If you’re a seasoned event specialist, then you know full-well the great value you get from a succession of face to face meetings with decision makers at an expo, in the right environment, with the right audience and in the right spot for great footfall.
However, if your budget holder has yet to greenlight the sizeable cost of exhibiting at an event, you’re going to have to take all that emotive, people-centric knowledge about the power of being the room, into tangible, hard facts and figures with irrefutable bottom-line proof that will convince the toughest of number crunching naysayers!
First of all, be really clear about what you want to achieve from attending and/or exhibiting at an expo. Assess your objectives for attending an expo, they should link to your marketing plan, which in turn, should link to your company plan and objectives.
What do you want to get out of it? If you’re looking for new contacts for your network, then your objectives should include the uber of show-rounds.
It may be that you want to create a fam trip from your exhibition opportunity, so you should find an expo that suits that aspiration and be recruiting on that basis.
If one of your objectives is to touch base with current clients, think about what you need to do to attract people to your stand. Don’t forget to include costs of how you’re going to contact existing clients and communicate to them, on a personal level, to get them to you.
Be mindful that if you’re measuring your results on short-term success, you may well only get the cash for such a luxury once, have some clarity about what you are going to your budget holder for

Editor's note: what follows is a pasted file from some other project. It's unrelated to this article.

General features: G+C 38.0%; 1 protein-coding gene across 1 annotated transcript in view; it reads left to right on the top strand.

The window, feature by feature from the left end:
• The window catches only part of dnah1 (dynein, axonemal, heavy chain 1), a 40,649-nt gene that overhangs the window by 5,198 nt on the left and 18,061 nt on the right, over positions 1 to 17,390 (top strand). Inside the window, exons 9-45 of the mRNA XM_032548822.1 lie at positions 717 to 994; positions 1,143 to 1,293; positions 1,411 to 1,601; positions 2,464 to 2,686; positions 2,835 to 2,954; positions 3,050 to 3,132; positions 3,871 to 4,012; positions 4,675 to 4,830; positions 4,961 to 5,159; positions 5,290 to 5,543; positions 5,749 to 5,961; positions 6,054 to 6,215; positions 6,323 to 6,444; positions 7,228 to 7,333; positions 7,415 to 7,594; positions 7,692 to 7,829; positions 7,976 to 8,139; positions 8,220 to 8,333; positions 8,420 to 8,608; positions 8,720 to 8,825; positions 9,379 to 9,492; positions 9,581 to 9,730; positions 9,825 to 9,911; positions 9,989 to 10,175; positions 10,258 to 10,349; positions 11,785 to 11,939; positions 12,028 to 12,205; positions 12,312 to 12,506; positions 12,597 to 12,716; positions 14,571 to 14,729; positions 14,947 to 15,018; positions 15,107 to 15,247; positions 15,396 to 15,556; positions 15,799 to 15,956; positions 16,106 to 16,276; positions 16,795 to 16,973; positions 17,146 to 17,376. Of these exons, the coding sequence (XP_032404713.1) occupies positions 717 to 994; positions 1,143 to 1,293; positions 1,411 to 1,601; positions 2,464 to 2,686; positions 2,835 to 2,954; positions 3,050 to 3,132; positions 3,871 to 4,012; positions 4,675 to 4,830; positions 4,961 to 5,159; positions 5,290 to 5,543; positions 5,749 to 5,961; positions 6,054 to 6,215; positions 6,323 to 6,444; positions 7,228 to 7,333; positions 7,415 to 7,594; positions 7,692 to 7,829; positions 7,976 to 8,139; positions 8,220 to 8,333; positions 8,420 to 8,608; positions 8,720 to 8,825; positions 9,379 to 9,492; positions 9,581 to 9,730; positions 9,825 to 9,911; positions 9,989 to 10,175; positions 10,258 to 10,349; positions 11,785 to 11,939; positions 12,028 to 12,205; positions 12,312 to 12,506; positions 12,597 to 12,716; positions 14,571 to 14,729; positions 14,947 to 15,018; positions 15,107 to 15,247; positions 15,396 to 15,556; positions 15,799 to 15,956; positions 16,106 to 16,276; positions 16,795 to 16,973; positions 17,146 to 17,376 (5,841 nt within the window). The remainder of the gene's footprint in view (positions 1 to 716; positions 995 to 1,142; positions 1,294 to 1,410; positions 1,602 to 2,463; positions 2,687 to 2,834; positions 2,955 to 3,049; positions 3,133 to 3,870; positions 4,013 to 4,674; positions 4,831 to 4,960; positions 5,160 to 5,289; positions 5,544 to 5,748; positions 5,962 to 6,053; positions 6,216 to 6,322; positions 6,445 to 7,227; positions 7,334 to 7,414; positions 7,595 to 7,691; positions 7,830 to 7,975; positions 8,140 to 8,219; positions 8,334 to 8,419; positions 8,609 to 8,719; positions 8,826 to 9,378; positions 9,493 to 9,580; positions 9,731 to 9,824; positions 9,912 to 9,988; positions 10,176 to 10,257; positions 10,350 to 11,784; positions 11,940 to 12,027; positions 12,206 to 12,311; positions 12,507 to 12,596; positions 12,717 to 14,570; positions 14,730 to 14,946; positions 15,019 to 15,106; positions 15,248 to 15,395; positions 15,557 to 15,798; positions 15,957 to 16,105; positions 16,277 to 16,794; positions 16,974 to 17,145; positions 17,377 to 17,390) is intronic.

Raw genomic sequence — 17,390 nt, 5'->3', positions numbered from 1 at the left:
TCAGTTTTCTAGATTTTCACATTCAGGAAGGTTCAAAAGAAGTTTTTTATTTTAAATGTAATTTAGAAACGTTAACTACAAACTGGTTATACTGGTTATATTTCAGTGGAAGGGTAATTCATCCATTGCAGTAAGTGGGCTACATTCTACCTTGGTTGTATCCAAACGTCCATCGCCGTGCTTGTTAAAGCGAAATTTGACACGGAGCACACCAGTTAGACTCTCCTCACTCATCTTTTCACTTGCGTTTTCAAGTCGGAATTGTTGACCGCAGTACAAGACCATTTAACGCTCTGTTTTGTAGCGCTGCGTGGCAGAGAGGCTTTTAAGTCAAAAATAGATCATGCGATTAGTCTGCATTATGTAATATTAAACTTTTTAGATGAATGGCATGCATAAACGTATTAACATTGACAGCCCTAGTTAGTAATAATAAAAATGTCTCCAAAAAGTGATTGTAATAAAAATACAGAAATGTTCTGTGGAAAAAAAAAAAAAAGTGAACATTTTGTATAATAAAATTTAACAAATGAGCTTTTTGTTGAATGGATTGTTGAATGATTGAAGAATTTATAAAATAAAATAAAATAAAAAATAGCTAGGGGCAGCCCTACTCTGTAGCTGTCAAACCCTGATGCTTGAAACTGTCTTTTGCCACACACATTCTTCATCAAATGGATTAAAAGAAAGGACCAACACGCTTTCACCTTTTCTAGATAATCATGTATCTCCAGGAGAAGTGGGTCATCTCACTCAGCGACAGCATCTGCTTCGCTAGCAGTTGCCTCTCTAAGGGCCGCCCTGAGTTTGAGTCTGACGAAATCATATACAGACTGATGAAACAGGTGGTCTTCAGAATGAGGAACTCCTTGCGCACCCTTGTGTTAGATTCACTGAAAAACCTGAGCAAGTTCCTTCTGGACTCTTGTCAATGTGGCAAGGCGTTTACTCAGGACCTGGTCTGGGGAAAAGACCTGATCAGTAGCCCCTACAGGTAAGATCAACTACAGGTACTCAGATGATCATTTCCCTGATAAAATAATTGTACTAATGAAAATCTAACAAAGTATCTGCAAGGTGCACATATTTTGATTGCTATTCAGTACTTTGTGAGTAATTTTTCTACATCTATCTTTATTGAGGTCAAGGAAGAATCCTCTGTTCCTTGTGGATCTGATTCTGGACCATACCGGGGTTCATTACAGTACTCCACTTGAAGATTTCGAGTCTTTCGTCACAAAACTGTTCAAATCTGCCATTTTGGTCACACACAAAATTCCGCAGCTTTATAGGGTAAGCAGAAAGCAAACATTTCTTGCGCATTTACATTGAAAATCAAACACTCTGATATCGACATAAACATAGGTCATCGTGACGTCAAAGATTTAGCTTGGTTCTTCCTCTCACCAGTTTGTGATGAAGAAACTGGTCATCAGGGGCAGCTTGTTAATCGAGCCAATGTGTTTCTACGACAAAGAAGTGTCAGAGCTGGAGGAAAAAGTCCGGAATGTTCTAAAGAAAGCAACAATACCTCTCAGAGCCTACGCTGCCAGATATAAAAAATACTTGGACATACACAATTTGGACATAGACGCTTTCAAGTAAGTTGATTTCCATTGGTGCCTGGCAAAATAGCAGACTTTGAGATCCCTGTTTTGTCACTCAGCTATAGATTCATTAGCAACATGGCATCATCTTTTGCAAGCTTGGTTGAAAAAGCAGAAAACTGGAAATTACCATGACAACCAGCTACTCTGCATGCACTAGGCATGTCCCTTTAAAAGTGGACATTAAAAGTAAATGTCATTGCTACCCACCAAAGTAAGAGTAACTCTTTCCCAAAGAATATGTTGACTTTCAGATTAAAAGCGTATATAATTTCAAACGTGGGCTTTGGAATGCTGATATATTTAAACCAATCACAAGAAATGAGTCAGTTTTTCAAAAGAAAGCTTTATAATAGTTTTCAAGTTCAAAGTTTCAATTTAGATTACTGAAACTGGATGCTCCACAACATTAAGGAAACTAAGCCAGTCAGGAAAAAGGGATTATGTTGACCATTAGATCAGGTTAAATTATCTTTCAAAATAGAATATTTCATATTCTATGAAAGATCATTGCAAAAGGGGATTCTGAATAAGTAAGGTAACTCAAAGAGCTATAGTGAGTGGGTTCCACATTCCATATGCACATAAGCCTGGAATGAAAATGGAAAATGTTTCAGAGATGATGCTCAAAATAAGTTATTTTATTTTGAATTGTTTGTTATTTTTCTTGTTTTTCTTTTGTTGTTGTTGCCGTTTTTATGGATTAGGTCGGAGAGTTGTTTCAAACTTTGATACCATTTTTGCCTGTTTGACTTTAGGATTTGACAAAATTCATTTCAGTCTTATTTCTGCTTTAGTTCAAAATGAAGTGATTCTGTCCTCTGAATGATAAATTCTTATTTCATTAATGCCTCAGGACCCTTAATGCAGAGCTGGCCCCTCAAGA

Finally, speak the same language. Sorry for the sweeping statement but accountants aren’t really concerned about ambience and working the room, but they are interested in footfall, repeat business and ROI. So, read the guide book and prep yourself by doing your research first!
Thankfully, event organisers tend to speak a little bit of accountancy too, so there will be plenty of commercial and financial numbers that should help your cause.
All expos will have a marketing pack, and this will be your bible for providing information your budget holder needs to make an informed decision. It’s up to you to know how to understand and interpret the contents of this and be able to work it into a successful bid for funds.
You can start with the simple and straight forward figures:
How many buyers are they expecting / had in previous years?
How many visitors are the expecting / had in previous years?
What’s the footfall like, how many visitors can you expect to your stand? But again, this is an opportunity for you to do some research and interrogate the floor plan for a good spot. An organised drinks reception or being positioned close to the loos can almost guarantee a healthy number of visitors, hey, we’re in hospitality after all!